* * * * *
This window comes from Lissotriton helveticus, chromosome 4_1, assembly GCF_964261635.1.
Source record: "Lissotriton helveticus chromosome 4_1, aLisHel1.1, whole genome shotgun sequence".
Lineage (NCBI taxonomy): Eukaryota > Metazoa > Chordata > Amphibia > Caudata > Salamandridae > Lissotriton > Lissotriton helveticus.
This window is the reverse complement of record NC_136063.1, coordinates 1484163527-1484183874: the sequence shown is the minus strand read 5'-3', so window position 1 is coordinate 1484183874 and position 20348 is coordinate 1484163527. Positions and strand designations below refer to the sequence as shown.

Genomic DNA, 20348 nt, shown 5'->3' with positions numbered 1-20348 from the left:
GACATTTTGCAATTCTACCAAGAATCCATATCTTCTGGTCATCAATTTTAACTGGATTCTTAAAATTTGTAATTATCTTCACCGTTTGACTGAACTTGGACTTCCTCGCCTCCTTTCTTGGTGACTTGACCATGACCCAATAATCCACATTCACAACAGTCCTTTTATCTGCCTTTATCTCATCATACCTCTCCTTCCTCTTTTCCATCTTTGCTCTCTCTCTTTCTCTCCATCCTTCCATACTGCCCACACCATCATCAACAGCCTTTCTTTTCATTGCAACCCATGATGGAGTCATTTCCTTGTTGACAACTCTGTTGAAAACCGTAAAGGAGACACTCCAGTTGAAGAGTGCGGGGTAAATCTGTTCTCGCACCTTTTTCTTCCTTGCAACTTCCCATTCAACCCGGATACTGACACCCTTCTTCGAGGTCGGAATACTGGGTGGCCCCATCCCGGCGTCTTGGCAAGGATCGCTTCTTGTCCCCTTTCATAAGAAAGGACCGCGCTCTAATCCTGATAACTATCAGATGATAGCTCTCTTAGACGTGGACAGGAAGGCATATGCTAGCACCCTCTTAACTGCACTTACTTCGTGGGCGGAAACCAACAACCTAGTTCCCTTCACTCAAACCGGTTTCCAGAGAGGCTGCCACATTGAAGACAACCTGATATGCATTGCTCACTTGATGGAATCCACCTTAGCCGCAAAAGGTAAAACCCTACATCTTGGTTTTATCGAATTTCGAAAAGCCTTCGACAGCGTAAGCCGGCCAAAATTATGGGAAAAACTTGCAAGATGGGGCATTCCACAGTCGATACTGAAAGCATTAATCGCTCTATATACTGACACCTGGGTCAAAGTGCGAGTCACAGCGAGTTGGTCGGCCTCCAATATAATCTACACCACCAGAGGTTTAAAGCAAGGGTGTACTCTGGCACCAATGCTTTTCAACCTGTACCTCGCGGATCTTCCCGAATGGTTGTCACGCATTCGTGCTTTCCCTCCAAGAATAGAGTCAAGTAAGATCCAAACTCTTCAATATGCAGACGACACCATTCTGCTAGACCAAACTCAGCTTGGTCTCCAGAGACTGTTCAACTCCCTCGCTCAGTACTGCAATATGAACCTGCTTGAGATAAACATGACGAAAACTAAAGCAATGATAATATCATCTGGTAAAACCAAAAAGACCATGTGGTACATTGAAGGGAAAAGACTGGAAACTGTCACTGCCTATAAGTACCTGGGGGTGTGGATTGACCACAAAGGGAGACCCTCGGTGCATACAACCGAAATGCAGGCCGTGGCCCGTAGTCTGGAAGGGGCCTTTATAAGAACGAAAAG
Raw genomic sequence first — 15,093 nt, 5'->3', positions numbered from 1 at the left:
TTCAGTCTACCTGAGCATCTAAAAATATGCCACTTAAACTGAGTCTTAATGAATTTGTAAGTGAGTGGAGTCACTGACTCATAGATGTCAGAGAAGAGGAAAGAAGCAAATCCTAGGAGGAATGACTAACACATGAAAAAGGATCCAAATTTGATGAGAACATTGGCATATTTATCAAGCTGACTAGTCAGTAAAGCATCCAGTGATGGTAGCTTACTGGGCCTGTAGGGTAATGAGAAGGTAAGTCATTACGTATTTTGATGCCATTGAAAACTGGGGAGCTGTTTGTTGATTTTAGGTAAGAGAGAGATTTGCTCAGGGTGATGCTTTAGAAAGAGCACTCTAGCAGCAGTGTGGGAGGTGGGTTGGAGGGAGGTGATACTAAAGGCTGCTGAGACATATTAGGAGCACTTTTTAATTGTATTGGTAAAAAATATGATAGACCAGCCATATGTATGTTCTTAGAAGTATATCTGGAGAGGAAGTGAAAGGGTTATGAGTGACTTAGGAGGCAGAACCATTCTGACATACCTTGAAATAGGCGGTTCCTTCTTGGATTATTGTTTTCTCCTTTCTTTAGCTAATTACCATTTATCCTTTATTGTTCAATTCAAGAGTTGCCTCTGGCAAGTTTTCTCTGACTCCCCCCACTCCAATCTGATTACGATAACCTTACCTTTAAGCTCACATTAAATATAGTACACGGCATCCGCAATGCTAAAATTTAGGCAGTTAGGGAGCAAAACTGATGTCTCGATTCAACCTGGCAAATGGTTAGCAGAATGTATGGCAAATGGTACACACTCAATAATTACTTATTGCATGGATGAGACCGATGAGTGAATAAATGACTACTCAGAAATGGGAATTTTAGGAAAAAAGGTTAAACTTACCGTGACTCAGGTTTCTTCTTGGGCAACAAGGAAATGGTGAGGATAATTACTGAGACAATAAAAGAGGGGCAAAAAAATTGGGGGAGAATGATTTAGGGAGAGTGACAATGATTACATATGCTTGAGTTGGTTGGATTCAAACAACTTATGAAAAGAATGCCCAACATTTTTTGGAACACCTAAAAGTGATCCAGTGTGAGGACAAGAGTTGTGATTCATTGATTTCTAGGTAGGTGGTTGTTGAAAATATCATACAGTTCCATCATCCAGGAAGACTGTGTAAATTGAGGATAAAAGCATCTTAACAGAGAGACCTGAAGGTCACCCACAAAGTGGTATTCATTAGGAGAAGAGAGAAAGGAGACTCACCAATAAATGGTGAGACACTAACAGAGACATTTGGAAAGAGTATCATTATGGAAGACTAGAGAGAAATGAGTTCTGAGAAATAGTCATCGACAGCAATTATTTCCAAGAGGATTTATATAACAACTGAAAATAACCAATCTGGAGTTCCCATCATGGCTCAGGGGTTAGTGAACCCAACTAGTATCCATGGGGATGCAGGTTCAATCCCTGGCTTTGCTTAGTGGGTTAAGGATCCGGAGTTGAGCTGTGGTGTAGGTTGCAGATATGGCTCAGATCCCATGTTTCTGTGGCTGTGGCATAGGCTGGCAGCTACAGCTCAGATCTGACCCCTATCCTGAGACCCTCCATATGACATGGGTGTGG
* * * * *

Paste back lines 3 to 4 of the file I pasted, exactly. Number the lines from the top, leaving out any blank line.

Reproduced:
Lineage (NCBI taxonomy): Eukaryota > Metazoa > Chordata > Amphibia > Caudata > Salamandridae > Lissotriton > Lissotriton helveticus.
This window is the reverse complement of record NC_136063.1, coordinates 1484163527-1484183874: the sequence shown is the minus strand read 5'-3', so window position 1 is coordinate 1484183874 and position 20348 is coordinate 1484163527. Positions and strand designations below refer to the sequence as shown.